Kevin Love Says He Feared Dying During Panic Attack in Middle of Game

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Cleveland Cavaliers power forward Kevin Love received high praise for going public in March of this year about his struggles with anxiety. It now appears that those battles were serious enough that Love feared that he would die during one particular attack.

In an interview with ESPN’s Jackie McMullen, Love offered more insight into the panic attack that he suffered during a game last November against the Atlanta Hawks. He indicated that he ran off the court and ran into a number of different rooms, uncertain of what to do:

“My heart was jumping out of my chest. I couldn’t get any air to my lungs. I was trying to clear my throat by sticking my hand down my throat.

“It was terrifying. I thought I was having a heart attack. I was very scared. I really felt like I was going to die in that moment.”

Love says Cavs trainer Steve Spiro came in and found him splayed on the floor. “He was trying to calm me down, but he didn’t know what to do,” Love says. “He asked me, ‘What can I do to get you some air?'”

Indicating that a combination of issues was the trigger for the attack, Love cited sleep deprivation, family concerns and pressure about the Cavaliers’ season as the collective causes. Indicative of how awareness about the issue was lacking among his teammates, Love noted that they had expressed both confusion and anger about his sudden departure during the game.

Those family issues included a tenuous relationship with his father, former NBA player Stan Love. Shortly after Love’s disclosure, he spoke with his brother in Portland, who indicated that signs were evident years ago about the developing problem:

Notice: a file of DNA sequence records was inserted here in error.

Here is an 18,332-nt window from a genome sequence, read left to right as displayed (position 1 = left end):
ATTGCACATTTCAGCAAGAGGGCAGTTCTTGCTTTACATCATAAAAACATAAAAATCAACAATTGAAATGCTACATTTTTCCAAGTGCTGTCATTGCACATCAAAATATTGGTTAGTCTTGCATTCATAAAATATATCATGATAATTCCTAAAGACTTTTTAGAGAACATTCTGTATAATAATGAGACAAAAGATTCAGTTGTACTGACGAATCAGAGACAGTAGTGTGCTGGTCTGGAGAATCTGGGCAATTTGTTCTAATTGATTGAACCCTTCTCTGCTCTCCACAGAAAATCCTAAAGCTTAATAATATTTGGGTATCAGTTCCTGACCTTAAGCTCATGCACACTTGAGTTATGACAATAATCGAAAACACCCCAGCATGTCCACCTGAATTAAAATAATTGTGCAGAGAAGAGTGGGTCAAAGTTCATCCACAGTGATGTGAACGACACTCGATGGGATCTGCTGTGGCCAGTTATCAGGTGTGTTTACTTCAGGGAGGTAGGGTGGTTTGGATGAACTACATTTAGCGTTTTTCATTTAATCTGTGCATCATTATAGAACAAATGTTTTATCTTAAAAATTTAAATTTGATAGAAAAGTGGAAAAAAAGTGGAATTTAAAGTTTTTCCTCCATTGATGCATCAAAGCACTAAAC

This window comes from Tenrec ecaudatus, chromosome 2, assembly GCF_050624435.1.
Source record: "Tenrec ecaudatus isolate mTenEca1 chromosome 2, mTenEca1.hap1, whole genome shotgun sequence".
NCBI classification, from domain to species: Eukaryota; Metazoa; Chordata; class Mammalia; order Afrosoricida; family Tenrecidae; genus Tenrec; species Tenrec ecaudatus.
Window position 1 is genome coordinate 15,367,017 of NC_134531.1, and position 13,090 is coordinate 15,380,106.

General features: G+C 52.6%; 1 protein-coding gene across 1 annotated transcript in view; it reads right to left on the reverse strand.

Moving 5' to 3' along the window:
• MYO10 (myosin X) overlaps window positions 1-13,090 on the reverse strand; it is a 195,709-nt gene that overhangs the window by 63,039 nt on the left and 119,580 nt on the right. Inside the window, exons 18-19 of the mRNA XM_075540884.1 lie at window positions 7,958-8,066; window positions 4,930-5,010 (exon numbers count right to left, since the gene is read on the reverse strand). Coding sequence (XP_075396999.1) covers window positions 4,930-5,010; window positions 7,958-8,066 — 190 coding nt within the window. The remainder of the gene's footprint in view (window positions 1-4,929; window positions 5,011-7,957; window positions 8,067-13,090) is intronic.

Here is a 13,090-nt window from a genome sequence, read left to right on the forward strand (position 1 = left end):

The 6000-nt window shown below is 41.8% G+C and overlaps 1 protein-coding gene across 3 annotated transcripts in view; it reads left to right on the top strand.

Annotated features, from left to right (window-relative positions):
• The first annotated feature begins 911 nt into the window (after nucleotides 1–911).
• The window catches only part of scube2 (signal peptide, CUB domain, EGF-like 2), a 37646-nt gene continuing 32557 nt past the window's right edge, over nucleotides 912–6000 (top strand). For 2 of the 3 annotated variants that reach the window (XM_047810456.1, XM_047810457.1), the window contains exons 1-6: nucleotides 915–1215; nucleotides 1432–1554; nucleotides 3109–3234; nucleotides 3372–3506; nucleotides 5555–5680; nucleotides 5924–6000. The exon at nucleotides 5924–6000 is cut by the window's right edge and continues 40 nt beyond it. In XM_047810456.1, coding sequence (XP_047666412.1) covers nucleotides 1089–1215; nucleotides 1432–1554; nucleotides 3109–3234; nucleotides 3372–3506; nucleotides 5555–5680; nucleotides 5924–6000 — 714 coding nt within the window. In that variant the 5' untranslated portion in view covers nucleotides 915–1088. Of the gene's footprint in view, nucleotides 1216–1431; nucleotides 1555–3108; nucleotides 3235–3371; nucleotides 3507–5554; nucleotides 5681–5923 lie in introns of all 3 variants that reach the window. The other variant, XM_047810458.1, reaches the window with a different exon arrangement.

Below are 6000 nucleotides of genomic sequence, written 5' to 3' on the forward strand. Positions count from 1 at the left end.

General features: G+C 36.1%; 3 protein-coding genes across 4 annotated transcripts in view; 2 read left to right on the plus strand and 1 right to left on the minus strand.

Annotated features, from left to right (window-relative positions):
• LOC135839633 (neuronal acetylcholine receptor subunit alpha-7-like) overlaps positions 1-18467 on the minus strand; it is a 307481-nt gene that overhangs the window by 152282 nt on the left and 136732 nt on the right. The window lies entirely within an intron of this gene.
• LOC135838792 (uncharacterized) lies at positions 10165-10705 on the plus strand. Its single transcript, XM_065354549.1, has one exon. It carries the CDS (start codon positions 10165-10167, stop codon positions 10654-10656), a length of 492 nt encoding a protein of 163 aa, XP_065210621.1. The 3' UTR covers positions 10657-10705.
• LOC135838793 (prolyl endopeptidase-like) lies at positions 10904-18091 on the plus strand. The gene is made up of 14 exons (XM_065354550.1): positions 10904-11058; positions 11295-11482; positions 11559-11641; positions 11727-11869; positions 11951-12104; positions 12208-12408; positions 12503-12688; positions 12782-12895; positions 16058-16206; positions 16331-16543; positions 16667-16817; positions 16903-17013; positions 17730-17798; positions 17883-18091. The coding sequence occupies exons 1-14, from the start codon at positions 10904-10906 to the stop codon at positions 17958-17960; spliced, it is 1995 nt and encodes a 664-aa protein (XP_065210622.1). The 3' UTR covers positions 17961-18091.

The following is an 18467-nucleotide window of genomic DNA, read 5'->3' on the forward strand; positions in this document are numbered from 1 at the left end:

“I didn’t know if he’d want to talk about it,” Love says. “He told me, ‘I remember when you were young, and you’d either have these rage fits, or we’d lose you for a couple of weeks and I’d just leave you alone.”‘

During the NBA’a All-Star festivities back in February, Love was asked by McMullen if he was seeking counseling, which he reluctantly admitted. Later on, she asked Love privately about the topic, with the veteran indicating that genetics could be attributed to his issues:

“I have anxiety, but I also come from a family with a history of depression,” Love said. “It’s difficult to talk about. It’s difficult to confront. I finally had to say to myself, ‘Your whole life these things will affect you, so how are you going to manage it?'”

Love also said at the time that he’s hoping that the past mentality of not discussing such concerns comes to an end.

“The last thing this should be is taboo, but that’s what it is,” Love said. “I think about my dad [former NBA player Stan Love], coming from that generation. You don’t talk about anything. You hold everything in.”

It was just two weeks later that Love then made his battle with anxiety public. Having been heartened by the strong support he’s received in the wake of his original disclosure, Love said that he’s ready to embrace further help, if necessary.

“People carry it differently,” Love explains. “Everyone has to come to their own conclusions when to address it. One of my favorite [TV shows] of all time is ‘The Sopranos.’ I’m sitting there watching it, and James Gandolfini is going to see a therapist. He’s telling her, ‘F— this, I don’t need this,’ and by the end, he’s like, ‘I can’t get enough of this.’

“That’s a little bit how I feel right now.”

Shortly after the Cavaliers’ season begins, Love’s public recognition of the importance in acknowledging such concerns will be rewarded. That will take place in November, when he will be presented an award for the effort by a Cleveland-based mental health organization.

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Brad Sullivan is a lead writer for Cavaliers Nation. He has spent much of life in the Cleveland, Ohio area, and has remained a Cavalier fan from their 1970 beginnings through the return of LeBron James. While that fandom was sorely tested during the Reign of Error known simply by one word, Stepien, that overall historical perspective will be part of his writing for Cavaliers Nation in the months ahead.